On June 25, 2013, Gualtero was arrested, and on July 18, 2013, a federal grand jury indicted him (Doc. 410 at 3). On July 14, 2014, The United States extradited Gualtero and his co-conspirators from Colombia to the United States, and the case was set for trial on January 12, 2015. Id. On December 17, 2014, Gualtero signed a plea agreement where he agreed to plead guilty to "Count One and Count Three of the indictment, which charged him with aiding and abetting the murder of an internationally protected person, in violation of Title 18, United States Code, Sections 1116(a) and 2, and conspiracy to kidnap an internationally protected person, in violation of Title 18, United States Code, Section 1201(c)." Id.

         On December 19, 2014, Gualtero appeared before the Court with his counsel ("trial counsel") and entered his guilty plea (Doc. 410 at 3). On April 13, 2015, Gualtero received a sentence of 348 months, and on April 23, 2015, his counsel filed a notice of appeal with the Fourth Circuit Court of Appeals (Doc. 337). Shortly after filing the appeal, Gualtero's trial counsel withdrew, and on May 1, 2015, Gualtero received his newly appointed counsel ("appellate counsel"). Id. Gualtero's appellate counsel filed a brief pursuant to Anders v. California ("Anders Brief), where he asserted that while he had "failed to identify any legally meritorious appealable issues, " there were two "arguable" issues, which included "[w]hether the [district] court properly applied the obstruction of justice enhancement, " and "whether [Gualtero] voluntarily and knowingly waived his right to appeal" (Doc. 410-1; Exhibit A at 4). Appellate counsel conceded that Gualtero's claim would likely fail because Gualtero "knowingly, voluntarily, and intelligently waived his right to appeal." Id. at 7. Moreover, appellate counsel stated that through applying the obstruction enhancement, "[t]he district court was entitled to make credibility determinations; the court found the agent's testimony [about whether a gun had been brandished during Gualtero's interrogation] was credible, and [Gualtero's] testimony incredible." Id. at 8. Appellate counsel concluded that the Court rightly found that Gualtero obstructed justice through his untruthful testimony at the suppression hearing. Id. Gualtero failed to file a pro se brief in response to the Anders brief, and the Government subsequently filed a motion to appeal, which the Fourth Circuit granted on November 19, 2015 (Doc. 410 at 4).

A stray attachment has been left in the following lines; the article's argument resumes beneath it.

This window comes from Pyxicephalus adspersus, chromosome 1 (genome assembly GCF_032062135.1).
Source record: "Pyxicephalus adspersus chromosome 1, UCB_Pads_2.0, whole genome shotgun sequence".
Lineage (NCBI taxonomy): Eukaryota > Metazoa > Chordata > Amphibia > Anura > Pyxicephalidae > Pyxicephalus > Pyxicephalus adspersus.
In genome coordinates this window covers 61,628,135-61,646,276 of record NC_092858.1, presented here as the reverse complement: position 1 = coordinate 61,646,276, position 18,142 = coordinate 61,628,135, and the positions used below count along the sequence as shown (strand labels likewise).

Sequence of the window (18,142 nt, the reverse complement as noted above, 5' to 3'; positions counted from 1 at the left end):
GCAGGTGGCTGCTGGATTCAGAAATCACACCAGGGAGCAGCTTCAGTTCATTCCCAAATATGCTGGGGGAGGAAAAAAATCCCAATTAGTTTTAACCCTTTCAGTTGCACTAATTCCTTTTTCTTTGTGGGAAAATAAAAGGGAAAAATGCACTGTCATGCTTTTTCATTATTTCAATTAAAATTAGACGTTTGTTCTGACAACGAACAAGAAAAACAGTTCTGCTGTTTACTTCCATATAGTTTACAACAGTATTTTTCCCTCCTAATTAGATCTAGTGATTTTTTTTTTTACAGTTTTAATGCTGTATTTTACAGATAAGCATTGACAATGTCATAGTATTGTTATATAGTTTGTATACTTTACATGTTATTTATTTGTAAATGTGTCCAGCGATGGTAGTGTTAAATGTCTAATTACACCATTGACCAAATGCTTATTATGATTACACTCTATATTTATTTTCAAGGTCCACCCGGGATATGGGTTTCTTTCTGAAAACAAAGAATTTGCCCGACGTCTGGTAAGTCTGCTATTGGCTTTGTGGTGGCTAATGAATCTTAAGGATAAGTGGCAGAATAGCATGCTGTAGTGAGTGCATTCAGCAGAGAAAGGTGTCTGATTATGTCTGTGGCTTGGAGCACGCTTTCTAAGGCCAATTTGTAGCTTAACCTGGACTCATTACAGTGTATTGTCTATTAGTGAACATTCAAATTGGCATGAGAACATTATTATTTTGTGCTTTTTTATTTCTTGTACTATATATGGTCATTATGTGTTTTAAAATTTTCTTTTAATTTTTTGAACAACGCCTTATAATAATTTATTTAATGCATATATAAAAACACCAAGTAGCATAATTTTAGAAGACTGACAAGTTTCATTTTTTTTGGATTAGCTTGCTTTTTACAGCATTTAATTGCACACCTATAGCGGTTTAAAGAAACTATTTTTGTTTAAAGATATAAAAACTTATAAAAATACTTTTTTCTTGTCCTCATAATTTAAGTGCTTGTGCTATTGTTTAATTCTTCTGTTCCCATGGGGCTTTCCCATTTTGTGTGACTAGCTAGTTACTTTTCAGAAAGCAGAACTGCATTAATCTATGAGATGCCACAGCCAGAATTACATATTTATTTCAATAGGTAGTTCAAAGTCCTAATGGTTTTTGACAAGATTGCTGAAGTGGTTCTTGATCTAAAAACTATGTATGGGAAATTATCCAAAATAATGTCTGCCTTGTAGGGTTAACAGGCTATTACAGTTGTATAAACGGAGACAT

II. STANDARD OF REVIEW

         Under 28 U.S.C. § 2255, a prisoner in custody under a court's sentencing may move a court to vacate, set aside, or correct the sentence if: (1) the sentence imposed violates the Constitution or United States' laws; (2) the court did not have jurisdiction to impose the sentence; (3) the sentence was in excess of the maximum authorized by law; (4) or the sentence is otherwise vulnerable to collateral attack. 28 U.S.C. § 2255; See Watson v. United States, 2011 WL 6697900, *l (E.D. Va. Dec. 20, 2011). In collaterally attacking the judgment of his conviction, the petitioner bears the burden of proof to establish the allegations of his section 2255 motion by a preponderance of the evidence. Miller v. United States, 261 F.2d 546, 547 (4th Cir. 1958).

         Courts construe a pro se litigant's pleadings liberally. Hill v. Braxton, 277 F.3d 701, 707 (4th Cir. 2002) (citing Haines v. Kerner, 404 U.S. 519, 520 (1972)(per curiam))); Tucker v. United States, 2014 WL 3507453, at *2 (E.D. Va. Jul. 14, 2014). However, the pro se litigant must include each ground supporting his claim for relief in his § 2255 motion, and he must state his factual allegations with sufficient particularity to give a reader enough notice to determine whether the motion requires further review. Watson, 2011 WL 6697900 at *3, citing Oliver v. United States, 961 F.2d 1339, n.5 ("No hearing is required in a § 2255 proceeding if the motion raises no cognizable claim, if the allegations in the motion are unreasonably vague, conclusory, or incredible, or if the factual matters raised by the motion may be resolved on the record before the district court.").

         A § 2255 motion "may not do service for an appeal." United States v. Frady, 456 U.S. 152, 165 (1982) (citing United States v. Addonizio, 442 U.S. 178, 184-85). Moreover, "the doctrine of procedural default bars the consideration of a claim that was not raised at the appropriate time during the original proceedings of on appeal." United States v. Hurdle, No. 2:07cv49, No. 2:06cr21, 2007 WL 1555779, *2 (E.D. Va. May 22, 2007). Procedural default will not act as a bar to collateral relief under limited circumstances. Watson, 2011 WL 6697900 at *2. Two of these limited circumstances include: (1) when a petitioner demonstrates cause and actual prejudice resulting from the alleged error underlying his section 2255 motion, and (2) when a petitioner shows ineffective assistance of counsel. Id. (citing Frady, 456 U.S. at 167; Satcher v. Pruett, 126 F.3d 561, 572 (4th Cir. 1997).

         III. ...